6) Global Ideas and other global health events and forums, and webinars, and ecourses, and MOOCs (see our Resources page!) are all great ways to get involved and learn. Once we grow together, we’ll have stronger voices to advocate for all this.

What are your thoughts? How are you involved in sustainable fashion?

The Australian Startup Aiming For Zero Waste In Healthcare

Globally, there’s been increasing awareness - and action- regarding sustainability and climate change.

Healthcare is no different.

Have you ever wondered what happens to the tonnes of unused, sanitised medical supplies found in well-stocked hospitals and clinics in the developed world?

The pristine cannulas and IV drips. The instruments in the operating room. Even the surgical gloves.

Melbourne anaesthetist Dr Martin Nguyen studied this with Hospital Sustainability expert Dr Forbes McGain and their team, and was perturbed by the findings that, in one week in Melbourne, 23% of waste generated from six operating rooms was recyclable. Was it feasible to recycle this waste? The study showed that, yes, it was, both financially and with infection control integrity.

This brought Martin back to his journeys on medical missions trips, where, he says, “in isolated pockets of Vietnam, I noted these communities were in desperate need for medical supplies, but did not have connections or the resources to reach out.” Furthermore, “we discovered (through our research) that there were unused items thrown out into landfill. This practice upset many staff who were avid reducers and recyclers at home, but had to be wasteful at work. They were keen to collect and donate these supplies, but did not know where to send it to.

“This is where the inspiration for Medical Pantry came from. The Medical Pantry sits in the middle to match the needs of undeserved communities with the generosity of the givers.”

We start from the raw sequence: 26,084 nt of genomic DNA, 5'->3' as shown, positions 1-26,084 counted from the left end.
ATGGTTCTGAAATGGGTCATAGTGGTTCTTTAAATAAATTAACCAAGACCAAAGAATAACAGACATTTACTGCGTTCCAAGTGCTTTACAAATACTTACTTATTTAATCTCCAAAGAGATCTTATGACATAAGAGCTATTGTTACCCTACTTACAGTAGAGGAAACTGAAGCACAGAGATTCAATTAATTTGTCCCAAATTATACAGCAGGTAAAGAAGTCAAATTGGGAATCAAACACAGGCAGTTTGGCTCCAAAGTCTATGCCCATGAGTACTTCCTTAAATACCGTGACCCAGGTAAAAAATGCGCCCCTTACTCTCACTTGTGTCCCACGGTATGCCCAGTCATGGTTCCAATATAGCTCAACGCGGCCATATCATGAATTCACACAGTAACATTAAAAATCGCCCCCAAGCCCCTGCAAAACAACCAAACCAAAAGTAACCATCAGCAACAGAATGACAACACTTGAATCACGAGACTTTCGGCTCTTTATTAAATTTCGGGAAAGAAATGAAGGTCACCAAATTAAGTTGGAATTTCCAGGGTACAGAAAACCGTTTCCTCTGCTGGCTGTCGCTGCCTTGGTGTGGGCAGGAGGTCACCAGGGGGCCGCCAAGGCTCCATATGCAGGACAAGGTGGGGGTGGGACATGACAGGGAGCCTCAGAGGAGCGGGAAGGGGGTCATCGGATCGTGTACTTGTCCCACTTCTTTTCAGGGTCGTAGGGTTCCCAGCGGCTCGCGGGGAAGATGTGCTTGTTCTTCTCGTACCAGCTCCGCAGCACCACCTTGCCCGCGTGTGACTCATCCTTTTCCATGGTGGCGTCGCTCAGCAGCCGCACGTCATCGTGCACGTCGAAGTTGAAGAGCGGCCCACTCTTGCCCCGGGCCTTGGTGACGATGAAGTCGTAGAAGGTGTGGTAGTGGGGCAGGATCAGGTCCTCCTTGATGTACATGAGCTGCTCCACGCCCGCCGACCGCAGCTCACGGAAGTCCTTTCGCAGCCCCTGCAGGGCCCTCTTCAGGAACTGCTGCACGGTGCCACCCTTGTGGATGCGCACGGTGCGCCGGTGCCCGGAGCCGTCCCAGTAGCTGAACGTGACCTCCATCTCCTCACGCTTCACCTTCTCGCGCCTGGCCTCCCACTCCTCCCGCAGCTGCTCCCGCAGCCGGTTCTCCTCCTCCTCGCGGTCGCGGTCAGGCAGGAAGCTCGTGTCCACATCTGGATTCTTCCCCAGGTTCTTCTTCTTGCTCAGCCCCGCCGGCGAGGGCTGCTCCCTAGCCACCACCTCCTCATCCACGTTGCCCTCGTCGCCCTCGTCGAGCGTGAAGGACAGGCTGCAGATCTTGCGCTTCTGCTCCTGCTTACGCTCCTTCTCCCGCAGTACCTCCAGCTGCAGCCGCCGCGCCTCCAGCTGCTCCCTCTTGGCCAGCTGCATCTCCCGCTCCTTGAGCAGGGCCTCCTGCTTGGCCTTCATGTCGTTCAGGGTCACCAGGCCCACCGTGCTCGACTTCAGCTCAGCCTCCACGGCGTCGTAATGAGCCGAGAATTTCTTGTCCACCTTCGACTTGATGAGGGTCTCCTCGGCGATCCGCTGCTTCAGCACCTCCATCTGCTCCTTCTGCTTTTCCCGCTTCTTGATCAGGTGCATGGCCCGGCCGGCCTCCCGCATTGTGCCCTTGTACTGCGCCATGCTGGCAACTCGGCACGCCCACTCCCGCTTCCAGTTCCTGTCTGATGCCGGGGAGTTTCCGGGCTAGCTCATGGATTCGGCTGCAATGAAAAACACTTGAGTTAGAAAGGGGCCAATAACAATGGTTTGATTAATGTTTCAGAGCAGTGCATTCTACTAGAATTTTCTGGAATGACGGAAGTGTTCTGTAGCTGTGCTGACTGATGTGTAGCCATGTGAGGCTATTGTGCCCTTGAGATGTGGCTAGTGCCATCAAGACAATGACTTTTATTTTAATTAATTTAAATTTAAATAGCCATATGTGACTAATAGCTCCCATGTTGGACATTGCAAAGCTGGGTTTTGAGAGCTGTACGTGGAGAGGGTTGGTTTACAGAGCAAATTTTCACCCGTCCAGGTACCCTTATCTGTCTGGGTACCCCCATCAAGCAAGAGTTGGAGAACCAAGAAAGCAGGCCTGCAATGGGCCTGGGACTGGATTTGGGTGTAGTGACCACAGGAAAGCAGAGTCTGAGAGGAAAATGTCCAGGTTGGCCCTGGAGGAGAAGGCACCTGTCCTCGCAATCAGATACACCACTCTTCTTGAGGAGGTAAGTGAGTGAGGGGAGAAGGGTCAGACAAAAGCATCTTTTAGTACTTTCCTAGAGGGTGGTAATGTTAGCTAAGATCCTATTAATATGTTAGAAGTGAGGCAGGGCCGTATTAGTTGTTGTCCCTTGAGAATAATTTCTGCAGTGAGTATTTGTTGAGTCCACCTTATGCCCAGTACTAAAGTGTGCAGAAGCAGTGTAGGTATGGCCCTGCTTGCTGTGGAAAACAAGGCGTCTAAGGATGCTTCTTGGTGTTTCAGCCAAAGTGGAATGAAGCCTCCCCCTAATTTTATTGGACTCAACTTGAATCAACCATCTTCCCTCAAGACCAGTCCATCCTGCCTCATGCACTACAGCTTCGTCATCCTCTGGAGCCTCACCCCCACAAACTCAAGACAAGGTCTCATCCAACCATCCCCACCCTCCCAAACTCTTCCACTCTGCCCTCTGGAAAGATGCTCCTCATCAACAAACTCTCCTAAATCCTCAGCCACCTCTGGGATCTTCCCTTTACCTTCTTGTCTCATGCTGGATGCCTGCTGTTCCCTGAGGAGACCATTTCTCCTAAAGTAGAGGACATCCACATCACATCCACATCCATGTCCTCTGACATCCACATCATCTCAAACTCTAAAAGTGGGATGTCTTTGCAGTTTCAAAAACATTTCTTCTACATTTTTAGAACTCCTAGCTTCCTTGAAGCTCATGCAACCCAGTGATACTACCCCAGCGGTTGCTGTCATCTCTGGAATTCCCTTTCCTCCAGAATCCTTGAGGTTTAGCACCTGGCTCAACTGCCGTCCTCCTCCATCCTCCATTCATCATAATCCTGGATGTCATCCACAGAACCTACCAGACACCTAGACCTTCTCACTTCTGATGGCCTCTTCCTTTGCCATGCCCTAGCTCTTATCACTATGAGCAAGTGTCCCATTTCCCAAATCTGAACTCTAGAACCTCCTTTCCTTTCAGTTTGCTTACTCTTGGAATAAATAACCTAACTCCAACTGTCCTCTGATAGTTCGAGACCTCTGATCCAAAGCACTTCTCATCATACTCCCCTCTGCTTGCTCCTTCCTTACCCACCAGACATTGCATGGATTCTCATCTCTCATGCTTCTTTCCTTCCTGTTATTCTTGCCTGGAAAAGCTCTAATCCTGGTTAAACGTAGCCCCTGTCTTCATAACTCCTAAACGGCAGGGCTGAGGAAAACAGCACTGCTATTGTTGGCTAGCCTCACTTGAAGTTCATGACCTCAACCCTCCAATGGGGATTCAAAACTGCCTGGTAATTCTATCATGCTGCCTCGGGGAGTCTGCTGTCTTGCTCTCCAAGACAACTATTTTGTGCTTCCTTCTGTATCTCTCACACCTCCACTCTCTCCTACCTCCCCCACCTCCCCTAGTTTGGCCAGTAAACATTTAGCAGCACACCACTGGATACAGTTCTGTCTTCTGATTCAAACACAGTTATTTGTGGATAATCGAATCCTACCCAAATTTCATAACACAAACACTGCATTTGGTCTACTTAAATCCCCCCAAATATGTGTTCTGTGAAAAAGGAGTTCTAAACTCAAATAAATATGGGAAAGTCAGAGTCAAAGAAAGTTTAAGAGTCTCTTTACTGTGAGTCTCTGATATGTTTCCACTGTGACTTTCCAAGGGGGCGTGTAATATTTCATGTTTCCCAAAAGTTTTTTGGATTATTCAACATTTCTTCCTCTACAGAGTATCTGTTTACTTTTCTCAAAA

Since inception, Medical Pantry has successfully donated high quality, unused clinical goods to communities worldwide, including in Tonga and Papua New Guinea. Led by Martin and a team of eager volunteers, goods are readily donated from hospitals and clinics, and are given to recipients usually via clinicians on missions trips and other aid ventures. Goods can also be used locally; wildlife sanctuaries have benefited, along with local businesses in Victoria’s Western Health district; local clinics may run short, and mechanics find the unused, sterile kidney dishes useful! However, Martin envisages a future where tech enables donors to match recipients’ needs directly online, saving further costs, time and resources that can then be put to use expanding the reach of their work.

A hospital in Papua New Guinea using donated goods from the Medical Pantry.

A hospital in Papua New Guinea using donated goods from the Medical Pantry.

“Our ultimate goal is for the Medical Pantry to not exist at all - for there to be no waste from the healthcare system,” says Martin. “But, while there is waste, the Medical Pantry will find a second life for medical supplies and stop it heading to landfill. I hope in future, this will be a national program with collection/distribution centres in each major city in Australia. I believe the data collected will raise awareness and feedback to those in healthcare to help achieve zero healthcare waste.”

Currently, Medical Pantry is in the running for up to $100,000 in local government grants to help with more permanent warehousing, distribution and storage. (People with Victorian addresses can vote for Medical Pantry to receive funds in this grant, until 5pm, Monday 17 September.) However, to fulfil its dream of recycling goods in other cities and expanding its reach, it will need more funding and support beyond this grant. It’s amazing what impact local work can have on global health.

To reach out to Medical Pantry regarding funding or other support, please visit medicalpantry.org or facebook.com/medicalpantry.

All images in this article courtesy of Medical Pantry.